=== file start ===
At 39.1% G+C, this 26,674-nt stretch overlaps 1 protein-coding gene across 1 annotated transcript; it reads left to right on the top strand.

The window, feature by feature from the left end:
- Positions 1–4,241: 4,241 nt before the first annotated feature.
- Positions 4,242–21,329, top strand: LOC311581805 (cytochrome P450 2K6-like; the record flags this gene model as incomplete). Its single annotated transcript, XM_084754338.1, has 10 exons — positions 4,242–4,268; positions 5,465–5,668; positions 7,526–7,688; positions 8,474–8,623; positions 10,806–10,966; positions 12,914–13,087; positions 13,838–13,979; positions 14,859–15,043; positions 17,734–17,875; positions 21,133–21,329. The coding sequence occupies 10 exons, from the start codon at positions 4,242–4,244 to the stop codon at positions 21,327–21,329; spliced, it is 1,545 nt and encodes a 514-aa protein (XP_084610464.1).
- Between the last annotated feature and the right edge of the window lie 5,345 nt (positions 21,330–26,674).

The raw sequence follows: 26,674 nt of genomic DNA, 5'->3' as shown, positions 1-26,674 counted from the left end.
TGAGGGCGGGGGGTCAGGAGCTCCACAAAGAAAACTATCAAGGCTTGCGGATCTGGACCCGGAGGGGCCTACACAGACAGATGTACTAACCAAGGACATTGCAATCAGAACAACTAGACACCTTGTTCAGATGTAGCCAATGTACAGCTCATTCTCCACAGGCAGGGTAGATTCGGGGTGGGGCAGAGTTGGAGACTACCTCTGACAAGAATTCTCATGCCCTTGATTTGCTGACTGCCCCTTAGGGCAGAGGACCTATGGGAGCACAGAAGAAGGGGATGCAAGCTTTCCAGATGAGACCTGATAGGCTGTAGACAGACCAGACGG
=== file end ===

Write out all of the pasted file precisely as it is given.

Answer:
At 39.1% G+C, this 26,674-nt stretch overlaps 1 protein-coding gene across 1 annotated transcript; it reads left to right on the top strand.

The window, feature by feature from the left end:
- Positions 1–4,241: 4,241 nt before the first annotated feature.
- Positions 4,242–21,329, top strand: LOC311581805 (cytochrome P450 2K6-like; the record flags this gene model as incomplete). Its single annotated transcript, XM_084754338.1, has 10 exons — positions 4,242–4,268; positions 5,465–5,668; positions 7,526–7,688; positions 8,474–8,623; positions 10,806–10,966; positions 12,914–13,087; positions 13,838–13,979; positions 14,859–15,043; positions 17,734–17,875; positions 21,133–21,329. The coding sequence occupies 10 exons, from the start codon at positions 4,242–4,244 to the stop codon at positions 21,327–21,329; spliced, it is 1,545 nt and encodes a 514-aa protein (XP_084610464.1).
- Between the last annotated feature and the right edge of the window lie 5,345 nt (positions 21,330–26,674).

The raw sequence follows: 26,674 nt of genomic DNA, 5'->3' as shown, positions 1-26,674 counted from the left end.
TGAGGGCGGGGGGTCAGGAGCTCCACAAAGAAAACTATCAAGGCTTGCGGATCTGGACCCGGAGGGGCCTACACAGACAGATGTACTAACCAAGGACATTGCAATCAGAACAACTAGACACCTTGTTCAGATGTAGCCAATGTACAGCTCATTCTCCACAGGCAGGGTAGATTCGGGGTGGGGCAGAGTTGGAGACTACCTCTGACAAGAATTCTCATGCCCTTGATTTGCTGACTGCCCCTTAGGGCAGAGGACCTATGGGAGCACAGAAGAAGGGGATGCAAGCTTTCCAGATGAGACCTGATAGGCTGTAGACAGACCAGACGG